History of Blacks in the Military
Once Lincoln took the oath of office, Frederick Douglas encouraged Lincoln to free the slaves and to give them a chance to fight for their freedom. The war broke out shortly after Lincoln’s inauguration on April 12, 1861, when the Confederates fired on Fort Sumter. However, Lincoln was hesitant to make the war about slavery. He didn’t want the border states to secede so preferred to save the Union.
In August of 1861, Congress tackled the issue of the black man and passed the First Confiscation Act which stated that any enslaved person who worked or who fought for the Confederate military were free from their masters. Eleven months later, Congress passed two laws. The first was the Second Confiscation Act stated that slaves belonging to Confederate citizens and military officers were free. In essence, this freed the slaves in the South and Lincoln’s proclamation wasn’t necessary. However, this law was only enforced if the Union held the territory in question. The second, the Militia Act allowed the government to accept black men into the military but did not specify conditions to do that.
In January 1863, Lincoln signed the Emancipation Proclamation which gave freedom to any black man living in the Confederacy. Obviously, unless the Union held the area, this proclamation couldn’t be enforced.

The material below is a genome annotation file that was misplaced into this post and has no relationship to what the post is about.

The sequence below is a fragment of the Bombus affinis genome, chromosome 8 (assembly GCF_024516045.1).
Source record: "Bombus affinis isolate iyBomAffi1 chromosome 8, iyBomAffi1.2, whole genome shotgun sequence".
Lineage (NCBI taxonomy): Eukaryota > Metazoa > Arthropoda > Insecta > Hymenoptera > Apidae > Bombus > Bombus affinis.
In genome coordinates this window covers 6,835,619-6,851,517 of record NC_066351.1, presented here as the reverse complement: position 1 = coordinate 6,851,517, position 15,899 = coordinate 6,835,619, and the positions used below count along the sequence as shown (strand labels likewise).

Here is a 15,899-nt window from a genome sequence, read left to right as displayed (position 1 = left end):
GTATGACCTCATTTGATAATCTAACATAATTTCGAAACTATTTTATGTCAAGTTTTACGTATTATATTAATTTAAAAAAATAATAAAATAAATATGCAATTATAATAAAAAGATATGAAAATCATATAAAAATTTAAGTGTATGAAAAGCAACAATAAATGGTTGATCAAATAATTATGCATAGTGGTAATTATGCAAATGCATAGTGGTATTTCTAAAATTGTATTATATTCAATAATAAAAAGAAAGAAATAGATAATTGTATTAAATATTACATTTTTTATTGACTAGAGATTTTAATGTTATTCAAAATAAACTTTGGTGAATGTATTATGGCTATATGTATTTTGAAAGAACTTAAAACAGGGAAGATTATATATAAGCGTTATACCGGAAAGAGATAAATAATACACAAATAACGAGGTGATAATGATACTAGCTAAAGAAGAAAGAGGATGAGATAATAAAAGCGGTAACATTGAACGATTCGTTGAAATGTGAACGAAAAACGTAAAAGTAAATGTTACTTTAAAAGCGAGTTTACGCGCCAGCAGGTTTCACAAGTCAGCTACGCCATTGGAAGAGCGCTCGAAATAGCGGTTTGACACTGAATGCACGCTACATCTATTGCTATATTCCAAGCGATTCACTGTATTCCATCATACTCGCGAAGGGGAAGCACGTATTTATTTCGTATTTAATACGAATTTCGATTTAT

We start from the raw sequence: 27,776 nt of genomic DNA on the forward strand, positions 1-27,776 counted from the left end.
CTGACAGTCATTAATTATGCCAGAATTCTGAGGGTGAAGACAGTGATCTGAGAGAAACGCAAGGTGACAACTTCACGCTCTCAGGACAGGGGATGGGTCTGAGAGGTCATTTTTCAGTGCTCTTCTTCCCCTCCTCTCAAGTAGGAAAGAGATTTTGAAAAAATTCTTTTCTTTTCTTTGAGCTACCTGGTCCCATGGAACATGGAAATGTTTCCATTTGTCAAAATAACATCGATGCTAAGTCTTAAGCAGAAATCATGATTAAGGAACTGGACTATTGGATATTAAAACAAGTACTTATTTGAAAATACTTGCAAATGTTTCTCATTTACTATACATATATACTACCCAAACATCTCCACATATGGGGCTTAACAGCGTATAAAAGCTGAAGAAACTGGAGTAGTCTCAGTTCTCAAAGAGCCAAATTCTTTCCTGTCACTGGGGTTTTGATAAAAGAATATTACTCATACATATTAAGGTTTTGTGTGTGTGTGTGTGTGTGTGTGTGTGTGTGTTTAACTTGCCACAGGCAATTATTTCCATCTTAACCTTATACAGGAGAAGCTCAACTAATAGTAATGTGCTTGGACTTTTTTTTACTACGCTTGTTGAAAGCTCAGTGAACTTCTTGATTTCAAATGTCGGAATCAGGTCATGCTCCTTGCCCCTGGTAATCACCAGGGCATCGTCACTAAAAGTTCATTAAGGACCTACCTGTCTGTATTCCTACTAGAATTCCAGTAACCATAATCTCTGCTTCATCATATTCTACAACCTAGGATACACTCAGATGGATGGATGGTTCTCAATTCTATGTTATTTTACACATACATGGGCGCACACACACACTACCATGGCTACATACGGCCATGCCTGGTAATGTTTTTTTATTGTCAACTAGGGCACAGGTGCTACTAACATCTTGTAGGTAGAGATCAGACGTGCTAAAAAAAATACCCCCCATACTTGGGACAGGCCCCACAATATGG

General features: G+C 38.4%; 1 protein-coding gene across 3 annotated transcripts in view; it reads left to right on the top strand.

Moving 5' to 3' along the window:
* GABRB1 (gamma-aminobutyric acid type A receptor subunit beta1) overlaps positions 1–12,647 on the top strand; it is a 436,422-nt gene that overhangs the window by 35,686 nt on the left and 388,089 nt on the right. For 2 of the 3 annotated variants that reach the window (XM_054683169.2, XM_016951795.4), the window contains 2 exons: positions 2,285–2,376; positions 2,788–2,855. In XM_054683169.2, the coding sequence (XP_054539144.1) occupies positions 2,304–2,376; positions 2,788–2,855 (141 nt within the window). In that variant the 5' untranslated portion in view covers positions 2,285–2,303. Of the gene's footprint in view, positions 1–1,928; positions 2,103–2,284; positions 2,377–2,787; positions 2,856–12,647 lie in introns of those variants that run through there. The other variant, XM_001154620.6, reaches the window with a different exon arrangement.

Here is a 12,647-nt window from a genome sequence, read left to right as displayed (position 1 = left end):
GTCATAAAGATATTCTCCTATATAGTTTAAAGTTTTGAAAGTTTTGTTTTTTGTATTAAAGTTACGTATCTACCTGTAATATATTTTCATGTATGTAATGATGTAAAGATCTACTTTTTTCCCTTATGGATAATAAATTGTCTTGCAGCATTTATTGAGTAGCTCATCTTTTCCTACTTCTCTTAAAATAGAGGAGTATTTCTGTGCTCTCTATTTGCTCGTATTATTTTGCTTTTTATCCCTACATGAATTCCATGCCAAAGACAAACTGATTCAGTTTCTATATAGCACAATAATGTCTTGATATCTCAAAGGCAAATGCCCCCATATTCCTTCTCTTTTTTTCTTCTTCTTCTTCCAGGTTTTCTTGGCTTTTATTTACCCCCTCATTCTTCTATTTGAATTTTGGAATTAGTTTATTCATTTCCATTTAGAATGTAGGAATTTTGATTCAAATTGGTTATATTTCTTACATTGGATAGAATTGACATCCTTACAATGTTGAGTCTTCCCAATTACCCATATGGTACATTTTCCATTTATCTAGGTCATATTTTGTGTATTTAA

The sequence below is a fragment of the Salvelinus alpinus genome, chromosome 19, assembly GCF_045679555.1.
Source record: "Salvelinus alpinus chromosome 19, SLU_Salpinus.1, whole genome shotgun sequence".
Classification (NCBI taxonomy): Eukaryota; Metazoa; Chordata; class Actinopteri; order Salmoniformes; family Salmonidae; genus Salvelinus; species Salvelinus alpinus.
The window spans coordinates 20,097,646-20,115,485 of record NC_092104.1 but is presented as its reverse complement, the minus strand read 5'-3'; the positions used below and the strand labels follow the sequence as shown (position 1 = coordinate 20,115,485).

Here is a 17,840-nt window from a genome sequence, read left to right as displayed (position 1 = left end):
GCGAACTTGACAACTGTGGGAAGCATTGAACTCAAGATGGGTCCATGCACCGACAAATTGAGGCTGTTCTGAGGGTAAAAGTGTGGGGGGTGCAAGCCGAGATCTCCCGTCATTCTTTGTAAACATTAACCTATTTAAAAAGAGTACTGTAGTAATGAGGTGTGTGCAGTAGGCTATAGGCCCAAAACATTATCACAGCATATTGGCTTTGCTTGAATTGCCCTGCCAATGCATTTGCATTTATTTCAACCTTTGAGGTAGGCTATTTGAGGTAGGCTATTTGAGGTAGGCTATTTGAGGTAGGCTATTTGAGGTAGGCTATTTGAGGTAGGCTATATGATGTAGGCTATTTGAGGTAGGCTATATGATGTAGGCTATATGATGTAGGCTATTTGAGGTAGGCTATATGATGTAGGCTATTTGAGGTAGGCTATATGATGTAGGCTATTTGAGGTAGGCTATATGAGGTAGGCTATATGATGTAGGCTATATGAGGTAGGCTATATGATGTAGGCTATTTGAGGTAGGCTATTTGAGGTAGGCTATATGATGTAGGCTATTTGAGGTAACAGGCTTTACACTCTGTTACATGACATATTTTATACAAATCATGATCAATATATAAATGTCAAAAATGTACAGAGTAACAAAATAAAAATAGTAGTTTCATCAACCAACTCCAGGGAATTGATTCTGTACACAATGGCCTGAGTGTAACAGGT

Kansas was the first state to recruit and train soldiers into their state militia. In 1862, Kansas state senator, James Lane recruited black soldiers and called their brigade the 1st Kansas Colored Volunteer Infantry. Two months later, 225 black soldiers defeated 500 Confederates at the Battle of Island Mound. That battle proved the men’s desire to fight courageously. Once Lincoln signed the Emancipation Proclamation, black men could join the military, and the United States welcomed these troops into the military as the 79th United States Colored Troops.
The 1st South Carolina Colored Infantry was one of the first black troops mustered into the Union army as the 33rd United States Colored Troops. General Rufus Sexton had organized the volunteers who were former slaves from South Carolina and Georgia. While they didn’t participate in any huge battles, they succeeded in numerous raids along the Florida and Georgia coast. Harriett Tubman cooked for them, but she also served as a cook and spy. Susan Taylor King joined them in 1862 as a laundress and nurse.